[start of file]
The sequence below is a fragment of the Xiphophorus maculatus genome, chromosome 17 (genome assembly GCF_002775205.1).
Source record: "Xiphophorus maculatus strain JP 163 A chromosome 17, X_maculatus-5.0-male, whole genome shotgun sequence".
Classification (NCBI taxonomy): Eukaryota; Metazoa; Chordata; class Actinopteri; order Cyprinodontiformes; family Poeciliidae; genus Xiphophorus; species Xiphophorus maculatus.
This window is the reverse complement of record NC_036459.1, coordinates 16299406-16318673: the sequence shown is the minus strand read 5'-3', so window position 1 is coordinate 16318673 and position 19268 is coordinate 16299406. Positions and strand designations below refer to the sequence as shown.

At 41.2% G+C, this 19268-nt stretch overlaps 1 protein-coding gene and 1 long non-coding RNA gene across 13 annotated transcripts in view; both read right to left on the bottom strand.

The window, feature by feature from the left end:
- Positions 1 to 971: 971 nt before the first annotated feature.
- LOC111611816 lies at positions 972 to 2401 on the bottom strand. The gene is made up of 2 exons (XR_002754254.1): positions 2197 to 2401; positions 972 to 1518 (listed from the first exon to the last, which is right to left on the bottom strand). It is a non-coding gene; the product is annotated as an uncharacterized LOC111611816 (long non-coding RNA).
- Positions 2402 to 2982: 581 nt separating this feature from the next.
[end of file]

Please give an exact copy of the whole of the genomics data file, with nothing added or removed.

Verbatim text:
The sequence below is a fragment of the Xiphophorus maculatus genome, chromosome 17 (genome assembly GCF_002775205.1).
Source record: "Xiphophorus maculatus strain JP 163 A chromosome 17, X_maculatus-5.0-male, whole genome shotgun sequence".
Classification (NCBI taxonomy): Eukaryota; Metazoa; Chordata; class Actinopteri; order Cyprinodontiformes; family Poeciliidae; genus Xiphophorus; species Xiphophorus maculatus.
This window is the reverse complement of record NC_036459.1, coordinates 16299406-16318673: the sequence shown is the minus strand read 5'-3', so window position 1 is coordinate 16318673 and position 19268 is coordinate 16299406. Positions and strand designations below refer to the sequence as shown.

At 41.2% G+C, this 19268-nt stretch overlaps 1 protein-coding gene and 1 long non-coding RNA gene across 13 annotated transcripts in view; both read right to left on the bottom strand.

The window, feature by feature from the left end:
- Positions 1 to 971: 971 nt before the first annotated feature.
- LOC111611816 lies at positions 972 to 2401 on the bottom strand. The gene is made up of 2 exons (XR_002754254.1): positions 2197 to 2401; positions 972 to 1518 (listed from the first exon to the last, which is right to left on the bottom strand). It is a non-coding gene; the product is annotated as an uncharacterized LOC111611816 (long non-coding RNA).
- Positions 2402 to 2982: 581 nt separating this feature from the next.